Novel research has estimated that the UK economy will lose around £3bn in the coming year due to changes in working behaviours.
A new study conducted by the University of Sheffield has revealed the substantial long term impacts of COVID-19 on the UK economy, calculating that the shift to working from moves businesses to suburban areas, resulting in city centres being estimated to lose £3bn in 2022.
The investigation, led by Dr Jesse Matheson from the University of Sheffield’s Department of Economics, collaborated with researchers from the universities of Nottingham and Birmingham to evaluate the frequency that people will be working from home in the coming year compared to before the COVID-19 pandemic. The study’s main aim was to identify how this shift away from working in city centres will affect the UK economy.
Stay at home, save money
The team determined that, on average, people will be working an additional one day more a week at home than before the pandemic, which may have significant long-term impacts on the UK economy due to reduced business for retail and hospitality industries. These industries have been greatly affected over the last 18 months, and the researchers believe their declining income will likely continue, as the extra day at home will be a permanent shift in how many people work moving forward.
As people spend more time at home, they will not be contributing the economic benefits to city centres that office workers previously would; for example, going to coffee shops, buying lunch, or shopping after work. This may potentially result in dire consequences for the 77,000 people who work in these industries, as they could be forced to relocate to jobs in the suburbs or even lose their job entirely.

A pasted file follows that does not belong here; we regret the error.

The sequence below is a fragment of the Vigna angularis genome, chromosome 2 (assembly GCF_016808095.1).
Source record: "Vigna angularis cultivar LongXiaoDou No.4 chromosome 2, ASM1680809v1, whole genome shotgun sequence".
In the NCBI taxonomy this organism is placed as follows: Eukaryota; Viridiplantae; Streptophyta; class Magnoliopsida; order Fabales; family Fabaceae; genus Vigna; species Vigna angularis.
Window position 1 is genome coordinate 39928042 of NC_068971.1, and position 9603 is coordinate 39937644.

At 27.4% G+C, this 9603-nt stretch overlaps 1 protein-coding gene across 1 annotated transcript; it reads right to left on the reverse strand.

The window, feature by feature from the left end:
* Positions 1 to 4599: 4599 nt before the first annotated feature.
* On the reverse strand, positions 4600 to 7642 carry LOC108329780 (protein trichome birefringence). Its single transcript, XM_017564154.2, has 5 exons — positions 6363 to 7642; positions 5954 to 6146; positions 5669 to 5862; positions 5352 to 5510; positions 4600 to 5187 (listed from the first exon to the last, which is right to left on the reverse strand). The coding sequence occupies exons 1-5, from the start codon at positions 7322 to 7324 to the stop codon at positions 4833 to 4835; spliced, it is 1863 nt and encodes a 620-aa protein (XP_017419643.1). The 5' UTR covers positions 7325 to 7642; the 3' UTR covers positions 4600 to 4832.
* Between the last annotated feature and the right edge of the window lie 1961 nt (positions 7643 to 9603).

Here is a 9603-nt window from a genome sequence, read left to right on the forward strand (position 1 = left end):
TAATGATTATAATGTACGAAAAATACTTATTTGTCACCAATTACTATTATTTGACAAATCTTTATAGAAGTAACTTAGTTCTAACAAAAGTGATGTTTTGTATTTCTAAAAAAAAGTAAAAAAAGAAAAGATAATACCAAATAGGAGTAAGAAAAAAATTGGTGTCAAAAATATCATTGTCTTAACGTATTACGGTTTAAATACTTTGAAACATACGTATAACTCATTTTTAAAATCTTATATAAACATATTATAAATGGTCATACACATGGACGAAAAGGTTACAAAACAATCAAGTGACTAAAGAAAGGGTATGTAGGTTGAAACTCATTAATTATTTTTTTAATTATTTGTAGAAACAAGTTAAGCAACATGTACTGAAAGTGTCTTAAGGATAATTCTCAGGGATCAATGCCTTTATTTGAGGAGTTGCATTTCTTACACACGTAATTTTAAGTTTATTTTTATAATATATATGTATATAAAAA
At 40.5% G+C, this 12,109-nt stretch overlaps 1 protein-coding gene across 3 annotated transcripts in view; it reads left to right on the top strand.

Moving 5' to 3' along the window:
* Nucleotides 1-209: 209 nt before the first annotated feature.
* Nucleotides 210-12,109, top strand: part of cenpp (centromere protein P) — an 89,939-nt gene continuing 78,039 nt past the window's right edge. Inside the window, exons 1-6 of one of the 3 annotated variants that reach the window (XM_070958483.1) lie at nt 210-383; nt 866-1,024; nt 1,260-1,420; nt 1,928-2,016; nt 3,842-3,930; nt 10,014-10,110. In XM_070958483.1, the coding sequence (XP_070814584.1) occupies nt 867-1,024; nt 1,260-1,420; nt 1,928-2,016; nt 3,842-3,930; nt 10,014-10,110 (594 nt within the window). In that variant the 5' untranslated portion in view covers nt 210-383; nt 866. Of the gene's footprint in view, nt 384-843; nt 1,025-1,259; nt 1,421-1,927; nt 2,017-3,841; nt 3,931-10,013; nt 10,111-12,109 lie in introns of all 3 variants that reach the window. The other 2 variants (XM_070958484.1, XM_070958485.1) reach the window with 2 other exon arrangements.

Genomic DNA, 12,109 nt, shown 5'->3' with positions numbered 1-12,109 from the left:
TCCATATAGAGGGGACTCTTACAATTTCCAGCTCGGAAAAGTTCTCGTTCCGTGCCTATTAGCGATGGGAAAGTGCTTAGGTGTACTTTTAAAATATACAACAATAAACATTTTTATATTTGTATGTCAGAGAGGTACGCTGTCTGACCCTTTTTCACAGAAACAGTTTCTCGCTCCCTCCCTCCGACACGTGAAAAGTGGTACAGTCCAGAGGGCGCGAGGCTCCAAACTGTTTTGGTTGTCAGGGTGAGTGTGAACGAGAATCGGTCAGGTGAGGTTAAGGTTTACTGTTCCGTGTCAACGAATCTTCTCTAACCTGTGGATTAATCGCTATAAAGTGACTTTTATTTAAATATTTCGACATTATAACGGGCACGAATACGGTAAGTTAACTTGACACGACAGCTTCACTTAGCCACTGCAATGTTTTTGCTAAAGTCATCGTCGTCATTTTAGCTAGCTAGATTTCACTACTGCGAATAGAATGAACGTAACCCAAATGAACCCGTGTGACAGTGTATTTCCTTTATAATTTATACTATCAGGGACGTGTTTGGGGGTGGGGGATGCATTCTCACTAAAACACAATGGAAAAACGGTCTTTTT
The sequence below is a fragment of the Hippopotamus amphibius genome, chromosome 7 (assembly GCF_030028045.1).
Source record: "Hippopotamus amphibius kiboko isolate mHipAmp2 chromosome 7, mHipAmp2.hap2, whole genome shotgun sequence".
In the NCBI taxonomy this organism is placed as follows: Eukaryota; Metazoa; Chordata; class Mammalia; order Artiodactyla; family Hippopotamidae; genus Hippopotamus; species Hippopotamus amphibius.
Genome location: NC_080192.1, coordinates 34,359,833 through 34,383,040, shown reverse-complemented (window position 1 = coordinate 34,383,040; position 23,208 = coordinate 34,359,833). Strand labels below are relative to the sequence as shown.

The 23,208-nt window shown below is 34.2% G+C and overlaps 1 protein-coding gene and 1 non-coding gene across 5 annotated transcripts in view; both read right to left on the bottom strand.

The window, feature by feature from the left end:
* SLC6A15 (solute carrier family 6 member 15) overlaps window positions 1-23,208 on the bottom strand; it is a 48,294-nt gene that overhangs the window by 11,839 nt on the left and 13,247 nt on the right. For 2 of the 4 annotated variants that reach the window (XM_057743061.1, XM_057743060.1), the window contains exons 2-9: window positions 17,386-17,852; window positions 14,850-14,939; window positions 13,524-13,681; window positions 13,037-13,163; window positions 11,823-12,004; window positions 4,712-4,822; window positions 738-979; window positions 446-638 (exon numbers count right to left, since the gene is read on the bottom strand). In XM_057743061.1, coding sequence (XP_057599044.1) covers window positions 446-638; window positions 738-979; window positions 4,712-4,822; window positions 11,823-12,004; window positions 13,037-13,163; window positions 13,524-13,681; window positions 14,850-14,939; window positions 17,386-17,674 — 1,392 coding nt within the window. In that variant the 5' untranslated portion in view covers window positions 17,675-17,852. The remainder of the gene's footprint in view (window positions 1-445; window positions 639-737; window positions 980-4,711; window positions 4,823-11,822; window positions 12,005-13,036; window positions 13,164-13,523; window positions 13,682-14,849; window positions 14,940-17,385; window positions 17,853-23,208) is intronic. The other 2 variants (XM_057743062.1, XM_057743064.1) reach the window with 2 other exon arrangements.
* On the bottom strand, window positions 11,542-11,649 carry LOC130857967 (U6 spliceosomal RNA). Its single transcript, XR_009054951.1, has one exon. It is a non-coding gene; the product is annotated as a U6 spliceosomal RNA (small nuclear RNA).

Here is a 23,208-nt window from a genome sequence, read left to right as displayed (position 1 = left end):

Beyond the UK economy
In addition to tens of thousands of low-income workers losing their means of employment, it could also further exacerbate the inequalities between rich and poor areas. The study found that people who are more affluent are more likely to be able to work from home, meaning the money lost by city-centre shops may be recuperated in higher-income suburbs.
Dr Matheson said: “We estimate that about £3bn in annual spending will leave city centres as a result of working from home. This decrease will be concentrated in a few very dense centres; for example, the City of London will experience a spending decrease of 31.6%, and central Birmingham will experience a decrease of 8%.
“Some of this spending will be realised in the residential areas where these workers live, but some may be lost altogether. As suburban neighbourhoods lack the density of city centres, many retail and hospitality businesses will find it is not profitable to relocate. Workers in retail and hospitality may also find that demand has shifted to locations to which commuting is too difficult, which means that supply may not be able to keep up with demand.”
The team recommends that city centres evolve to stay relevant, becoming more residential than retail-focused. The study follows previous research by Dr Matheson that assessed how quickly houses and businesses recover from the COVID-19 pandemic based on location and what they do. The team are now working to elucidate if this lost money to the UK economy will be recuperated elsewhere.
Dr Matheson said: “This money may be recuperated in the higher-income suburbs, but in a lot of places working from home means people are more spread out, which isn’t good business for a retail business like coffee shops, which require high-density areas for business. So there is a risk this revenue could be lost from the hospitality and retail sectors forever.”